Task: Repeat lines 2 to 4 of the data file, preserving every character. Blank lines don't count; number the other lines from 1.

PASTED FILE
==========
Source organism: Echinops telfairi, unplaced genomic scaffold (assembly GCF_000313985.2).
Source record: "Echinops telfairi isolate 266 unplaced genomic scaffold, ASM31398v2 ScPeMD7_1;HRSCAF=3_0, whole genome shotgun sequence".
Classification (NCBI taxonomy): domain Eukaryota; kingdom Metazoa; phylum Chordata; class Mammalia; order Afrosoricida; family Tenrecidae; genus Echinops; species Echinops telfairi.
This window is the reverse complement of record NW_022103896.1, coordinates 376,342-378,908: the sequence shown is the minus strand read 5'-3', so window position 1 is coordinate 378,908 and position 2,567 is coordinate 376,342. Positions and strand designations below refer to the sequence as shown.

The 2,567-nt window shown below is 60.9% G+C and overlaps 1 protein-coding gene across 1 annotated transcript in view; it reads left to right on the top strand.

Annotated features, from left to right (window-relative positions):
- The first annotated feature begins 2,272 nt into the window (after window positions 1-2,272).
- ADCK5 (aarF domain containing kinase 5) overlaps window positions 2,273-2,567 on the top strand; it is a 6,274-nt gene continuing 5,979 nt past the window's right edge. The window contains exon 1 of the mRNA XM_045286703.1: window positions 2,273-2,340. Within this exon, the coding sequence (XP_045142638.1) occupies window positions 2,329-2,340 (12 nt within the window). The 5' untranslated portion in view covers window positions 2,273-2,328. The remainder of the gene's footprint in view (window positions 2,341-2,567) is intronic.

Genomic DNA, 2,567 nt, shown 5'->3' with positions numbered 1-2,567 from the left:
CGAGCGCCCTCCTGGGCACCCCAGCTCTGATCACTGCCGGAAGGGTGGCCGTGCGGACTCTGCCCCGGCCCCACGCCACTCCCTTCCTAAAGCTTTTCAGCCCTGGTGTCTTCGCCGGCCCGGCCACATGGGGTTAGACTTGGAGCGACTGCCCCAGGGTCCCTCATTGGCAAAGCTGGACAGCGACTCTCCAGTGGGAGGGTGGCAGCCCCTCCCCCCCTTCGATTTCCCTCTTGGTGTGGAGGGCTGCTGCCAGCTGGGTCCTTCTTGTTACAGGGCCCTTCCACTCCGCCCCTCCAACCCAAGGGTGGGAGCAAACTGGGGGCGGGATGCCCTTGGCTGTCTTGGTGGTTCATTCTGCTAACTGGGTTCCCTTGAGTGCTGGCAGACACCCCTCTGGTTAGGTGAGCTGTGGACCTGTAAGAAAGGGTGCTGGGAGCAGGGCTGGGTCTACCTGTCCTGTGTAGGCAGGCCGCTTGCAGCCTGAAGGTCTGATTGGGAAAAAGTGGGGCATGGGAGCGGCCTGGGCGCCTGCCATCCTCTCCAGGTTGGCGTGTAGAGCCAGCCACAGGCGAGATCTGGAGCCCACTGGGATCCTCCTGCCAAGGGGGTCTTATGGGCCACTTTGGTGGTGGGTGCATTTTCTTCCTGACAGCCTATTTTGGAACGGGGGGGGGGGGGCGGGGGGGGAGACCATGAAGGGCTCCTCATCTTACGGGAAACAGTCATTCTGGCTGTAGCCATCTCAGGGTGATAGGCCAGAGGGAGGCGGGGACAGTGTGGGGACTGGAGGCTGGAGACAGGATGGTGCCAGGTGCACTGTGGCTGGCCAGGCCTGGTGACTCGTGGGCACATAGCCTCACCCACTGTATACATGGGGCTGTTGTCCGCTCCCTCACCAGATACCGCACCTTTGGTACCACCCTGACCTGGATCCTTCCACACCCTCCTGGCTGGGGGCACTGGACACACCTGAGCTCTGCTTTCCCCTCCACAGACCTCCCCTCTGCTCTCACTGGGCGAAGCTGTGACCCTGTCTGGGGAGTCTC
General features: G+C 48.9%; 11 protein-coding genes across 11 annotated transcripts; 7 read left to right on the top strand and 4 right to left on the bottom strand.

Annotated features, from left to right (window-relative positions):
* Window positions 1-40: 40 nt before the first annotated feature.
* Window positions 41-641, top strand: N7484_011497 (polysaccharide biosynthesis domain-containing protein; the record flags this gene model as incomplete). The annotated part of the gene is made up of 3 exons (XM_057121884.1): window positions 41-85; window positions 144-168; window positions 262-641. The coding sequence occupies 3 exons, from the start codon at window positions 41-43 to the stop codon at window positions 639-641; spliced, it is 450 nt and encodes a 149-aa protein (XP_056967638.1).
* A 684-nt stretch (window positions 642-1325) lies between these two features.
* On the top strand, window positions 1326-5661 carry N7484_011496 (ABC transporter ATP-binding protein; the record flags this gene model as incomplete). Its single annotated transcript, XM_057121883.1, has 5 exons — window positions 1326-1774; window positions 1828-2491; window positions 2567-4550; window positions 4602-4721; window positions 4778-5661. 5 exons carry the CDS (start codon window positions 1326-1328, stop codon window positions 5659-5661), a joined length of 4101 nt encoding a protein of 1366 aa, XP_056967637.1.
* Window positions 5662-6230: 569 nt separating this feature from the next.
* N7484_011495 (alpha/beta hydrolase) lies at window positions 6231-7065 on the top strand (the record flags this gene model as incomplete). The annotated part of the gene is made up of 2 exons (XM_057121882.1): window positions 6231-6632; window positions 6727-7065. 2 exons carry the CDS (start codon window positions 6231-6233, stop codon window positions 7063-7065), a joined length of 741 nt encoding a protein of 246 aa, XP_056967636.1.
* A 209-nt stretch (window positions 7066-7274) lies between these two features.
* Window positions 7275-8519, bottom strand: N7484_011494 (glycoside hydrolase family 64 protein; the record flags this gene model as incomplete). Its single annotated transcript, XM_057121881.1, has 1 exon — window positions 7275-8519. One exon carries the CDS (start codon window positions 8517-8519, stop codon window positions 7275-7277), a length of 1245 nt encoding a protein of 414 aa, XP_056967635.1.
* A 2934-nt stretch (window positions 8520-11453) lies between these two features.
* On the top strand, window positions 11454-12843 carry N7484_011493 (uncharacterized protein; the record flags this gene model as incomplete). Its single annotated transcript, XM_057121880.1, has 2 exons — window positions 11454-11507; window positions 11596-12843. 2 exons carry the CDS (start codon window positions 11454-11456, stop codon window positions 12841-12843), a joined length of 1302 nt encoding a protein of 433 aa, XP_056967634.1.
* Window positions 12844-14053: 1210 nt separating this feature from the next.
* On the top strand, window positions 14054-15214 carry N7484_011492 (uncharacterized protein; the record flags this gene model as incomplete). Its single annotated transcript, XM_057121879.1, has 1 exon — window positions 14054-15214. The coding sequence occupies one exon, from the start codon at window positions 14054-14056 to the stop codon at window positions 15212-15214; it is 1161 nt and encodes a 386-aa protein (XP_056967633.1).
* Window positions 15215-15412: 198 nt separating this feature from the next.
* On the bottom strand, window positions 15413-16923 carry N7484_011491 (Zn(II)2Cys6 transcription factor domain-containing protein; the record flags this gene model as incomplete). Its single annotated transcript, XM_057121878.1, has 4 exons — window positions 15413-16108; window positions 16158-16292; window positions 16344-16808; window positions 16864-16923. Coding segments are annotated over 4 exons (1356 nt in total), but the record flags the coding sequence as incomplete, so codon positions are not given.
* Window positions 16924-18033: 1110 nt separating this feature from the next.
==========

Source record: "Echinops telfairi isolate 266 unplaced genomic scaffold, ASM31398v2 ScPeMD7_1;HRSCAF=3_0, whole genome shotgun sequence".
Classification (NCBI taxonomy): domain Eukaryota; kingdom Metazoa; phylum Chordata; class Mammalia; order Afrosoricida; family Tenrecidae; genus Echinops; species Echinops telfairi.
This window is the reverse complement of record NW_022103896.1, coordinates 376,342-378,908: the sequence shown is the minus strand read 5'-3', so window position 1 is coordinate 378,908 and position 2,567 is coordinate 376,342. Positions and strand designations below refer to the sequence as shown.